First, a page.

Reviews

Learning from research: Getting more from your data

Before receiving this book to review, I had flicked through it in a bookshop while escaping a rather boring session at a conference. At that time I discarded it as an attempt to dress up an introductory research text in a reflective style – so as to differentiate it from the mass of competitors in this particular market.

On finding another copy of the book along with a request to review it in my mailbox one day, I was tempted to post it back by return, but being Friday I decided to take it home for the weekend. It lay on the table until Sunday, when following a brief argument I stomped out of the room, grabbing it as I went in an ‘I’ve got work to do’ non-verbal statement. I sat down and started to read. I noted the conversational tone of the book – mimicking an oral narrative – in annoyance and wondered how much face I would lose by putting it down there and then and trying to find something else to do. Wasn’t there enough of this sort of thing in the Sunday papers?

I forced myself to keep reading a few more pages and then kept on reading and kept on reading; and

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On finding another copy of the book along with a request to review it in my mailbox one day, I was tempted to post it back by return, but being Friday I decided to take it home for the weekend. It lay on the table until Sunday, when following a brief argument I stomped out of the room, grabbing it as I went in an ‘I’ve got work to do’ non-verbal statement. I sat down and started to read. I noted the conversational tone of the book – mimicking an oral narrative – in annoyance and wondered how much face I would lose by putting it down there and then and trying to find something else to do. Wasn’t there enough of this sort of thing in the Sunday papers?

I forced myself to keep reading a few more pages and then kept on reading and kept on reading; and then started writing the review in … a conversational tone – it felt right, okay.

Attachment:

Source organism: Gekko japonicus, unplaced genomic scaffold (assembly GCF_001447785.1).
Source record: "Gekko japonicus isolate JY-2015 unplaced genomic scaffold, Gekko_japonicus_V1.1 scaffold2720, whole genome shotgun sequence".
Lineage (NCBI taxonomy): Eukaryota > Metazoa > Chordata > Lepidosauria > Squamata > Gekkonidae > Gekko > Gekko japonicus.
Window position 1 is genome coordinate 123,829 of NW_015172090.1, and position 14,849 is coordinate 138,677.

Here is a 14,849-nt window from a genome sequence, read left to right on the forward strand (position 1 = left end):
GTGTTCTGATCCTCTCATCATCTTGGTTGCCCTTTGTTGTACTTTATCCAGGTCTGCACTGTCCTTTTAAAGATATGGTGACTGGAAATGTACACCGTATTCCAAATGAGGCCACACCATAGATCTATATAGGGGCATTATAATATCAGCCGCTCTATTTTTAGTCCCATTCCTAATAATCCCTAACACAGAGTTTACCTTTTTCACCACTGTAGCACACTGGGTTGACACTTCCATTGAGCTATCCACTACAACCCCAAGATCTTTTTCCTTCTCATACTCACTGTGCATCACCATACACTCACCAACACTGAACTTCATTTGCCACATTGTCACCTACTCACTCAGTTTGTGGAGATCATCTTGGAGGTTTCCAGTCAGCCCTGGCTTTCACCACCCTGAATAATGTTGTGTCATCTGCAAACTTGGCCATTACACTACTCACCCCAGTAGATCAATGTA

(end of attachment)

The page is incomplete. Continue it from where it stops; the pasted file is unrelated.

The style adopted for the book not only gives a feel for the accounts of the students’ research experiences that make up the book, but also tricks the reader into absorbing factual information about the research process. The latter being achieved by cleverly dropping quotes into the ‘conversation’. The experiences retold include: developing research from a work-based ‘problem’; designing questionnaires; using computers (and not using them); presenting descriptive statistical data, and looking for statistically significant relationships between variables; ethical aspects of experimental research; developing, redeveloping, writing and re-writing a literature review; and making sense of data.

Now I’m not saying that I like, or necessarily agree with, everything in the book; and I still hate the way that Sunday papers are full of so called ‘columns’, filled with details of the writer’s experiences, that anyone – except perhaps the writer’s mother – really has any interest in whatsoever. I’ll also admit, now we’re reaching the end of the review, that I have always favoured research texts that are illustrated by real life examples. I’ll also admit to suggesting to students, that they find a ‘natural history’ of a study – as a source of how things really happen. However, up to now I’ve only ever recommended texts that use students’ studies as a focus, to those in need of a strong sedative.

Finally to the last, and most reluctant admission – the details of these students’ experiences of their studies ‘has won me over’; the right text that uses collections of students’ experiences – and the subject of this review definitely qualifies – can be of great value.

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